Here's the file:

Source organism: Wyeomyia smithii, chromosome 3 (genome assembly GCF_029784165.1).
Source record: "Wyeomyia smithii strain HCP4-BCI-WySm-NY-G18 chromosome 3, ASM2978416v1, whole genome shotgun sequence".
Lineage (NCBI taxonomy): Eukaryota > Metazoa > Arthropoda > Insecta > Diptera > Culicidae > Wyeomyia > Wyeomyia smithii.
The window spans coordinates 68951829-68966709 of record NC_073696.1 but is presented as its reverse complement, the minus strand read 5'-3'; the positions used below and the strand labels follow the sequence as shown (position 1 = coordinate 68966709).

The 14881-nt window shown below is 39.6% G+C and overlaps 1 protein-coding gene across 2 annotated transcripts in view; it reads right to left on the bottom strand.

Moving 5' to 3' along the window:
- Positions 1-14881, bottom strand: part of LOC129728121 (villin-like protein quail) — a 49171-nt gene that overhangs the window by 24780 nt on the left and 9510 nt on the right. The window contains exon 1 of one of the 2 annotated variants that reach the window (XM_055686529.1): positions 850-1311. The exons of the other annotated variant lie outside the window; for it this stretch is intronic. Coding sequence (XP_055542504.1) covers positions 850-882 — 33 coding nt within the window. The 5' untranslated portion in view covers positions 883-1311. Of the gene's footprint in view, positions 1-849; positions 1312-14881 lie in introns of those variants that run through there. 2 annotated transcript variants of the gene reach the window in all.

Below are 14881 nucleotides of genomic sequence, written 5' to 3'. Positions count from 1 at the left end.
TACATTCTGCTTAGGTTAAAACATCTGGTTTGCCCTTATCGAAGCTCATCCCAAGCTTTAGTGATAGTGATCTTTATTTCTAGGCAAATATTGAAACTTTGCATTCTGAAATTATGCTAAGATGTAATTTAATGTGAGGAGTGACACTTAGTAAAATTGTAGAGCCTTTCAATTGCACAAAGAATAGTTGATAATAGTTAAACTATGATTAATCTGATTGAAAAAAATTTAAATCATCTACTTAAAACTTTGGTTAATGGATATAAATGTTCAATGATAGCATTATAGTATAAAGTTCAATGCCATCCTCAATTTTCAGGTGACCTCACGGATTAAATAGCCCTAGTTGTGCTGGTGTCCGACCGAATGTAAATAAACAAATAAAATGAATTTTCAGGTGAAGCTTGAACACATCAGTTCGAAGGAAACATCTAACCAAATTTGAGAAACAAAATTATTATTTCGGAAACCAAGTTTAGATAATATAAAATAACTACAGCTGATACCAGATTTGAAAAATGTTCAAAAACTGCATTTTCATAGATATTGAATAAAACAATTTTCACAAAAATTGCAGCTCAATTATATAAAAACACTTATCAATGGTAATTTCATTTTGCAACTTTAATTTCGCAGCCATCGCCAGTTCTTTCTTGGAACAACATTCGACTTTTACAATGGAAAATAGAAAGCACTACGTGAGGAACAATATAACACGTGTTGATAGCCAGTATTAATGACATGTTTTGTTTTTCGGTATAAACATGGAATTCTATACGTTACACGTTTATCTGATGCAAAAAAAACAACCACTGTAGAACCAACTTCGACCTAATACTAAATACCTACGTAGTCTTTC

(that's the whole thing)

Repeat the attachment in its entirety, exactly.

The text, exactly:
Source organism: Wyeomyia smithii, chromosome 3 (genome assembly GCF_029784165.1).
Source record: "Wyeomyia smithii strain HCP4-BCI-WySm-NY-G18 chromosome 3, ASM2978416v1, whole genome shotgun sequence".
Lineage (NCBI taxonomy): Eukaryota > Metazoa > Arthropoda > Insecta > Diptera > Culicidae > Wyeomyia > Wyeomyia smithii.
The window spans coordinates 68951829-68966709 of record NC_073696.1 but is presented as its reverse complement, the minus strand read 5'-3'; the positions used below and the strand labels follow the sequence as shown (position 1 = coordinate 68966709).

The 14881-nt window shown below is 39.6% G+C and overlaps 1 protein-coding gene across 2 annotated transcripts in view; it reads right to left on the bottom strand.

Moving 5' to 3' along the window:
- Positions 1-14881, bottom strand: part of LOC129728121 (villin-like protein quail) — a 49171-nt gene that overhangs the window by 24780 nt on the left and 9510 nt on the right. The window contains exon 1 of one of the 2 annotated variants that reach the window (XM_055686529.1): positions 850-1311. The exons of the other annotated variant lie outside the window; for it this stretch is intronic. Coding sequence (XP_055542504.1) covers positions 850-882 — 33 coding nt within the window. The 5' untranslated portion in view covers positions 883-1311. Of the gene's footprint in view, positions 1-849; positions 1312-14881 lie in introns of those variants that run through there. 2 annotated transcript variants of the gene reach the window in all.

Below are 14881 nucleotides of genomic sequence, written 5' to 3'. Positions count from 1 at the left end.
TACATTCTGCTTAGGTTAAAACATCTGGTTTGCCCTTATCGAAGCTCATCCCAAGCTTTAGTGATAGTGATCTTTATTTCTAGGCAAATATTGAAACTTTGCATTCTGAAATTATGCTAAGATGTAATTTAATGTGAGGAGTGACACTTAGTAAAATTGTAGAGCCTTTCAATTGCACAAAGAATAGTTGATAATAGTTAAACTATGATTAATCTGATTGAAAAAAATTTAAATCATCTACTTAAAACTTTGGTTAATGGATATAAATGTTCAATGATAGCATTATAGTATAAAGTTCAATGCCATCCTCAATTTTCAGGTGACCTCACGGATTAAATAGCCCTAGTTGTGCTGGTGTCCGACCGAATGTAAATAAACAAATAAAATGAATTTTCAGGTGAAGCTTGAACACATCAGTTCGAAGGAAACATCTAACCAAATTTGAGAAACAAAATTATTATTTCGGAAACCAAGTTTAGATAATATAAAATAACTACAGCTGATACCAGATTTGAAAAATGTTCAAAAACTGCATTTTCATAGATATTGAATAAAACAATTTTCACAAAAATTGCAGCTCAATTATATAAAAACACTTATCAATGGTAATTTCATTTTGCAACTTTAATTTCGCAGCCATCGCCAGTTCTTTCTTGGAACAACATTCGACTTTTACAATGGAAAATAGAAAGCACTACGTGAGGAACAATATAACACGTGTTGATAGCCAGTATTAATGACATGTTTTGTTTTTCGGTATAAACATGGAATTCTATACGTTACACGTTTATCTGATGCAAAAAAAACAACCACTGTAGAACCAACTTCGACCTAATACTAAATACCTACGTAGTCTTTC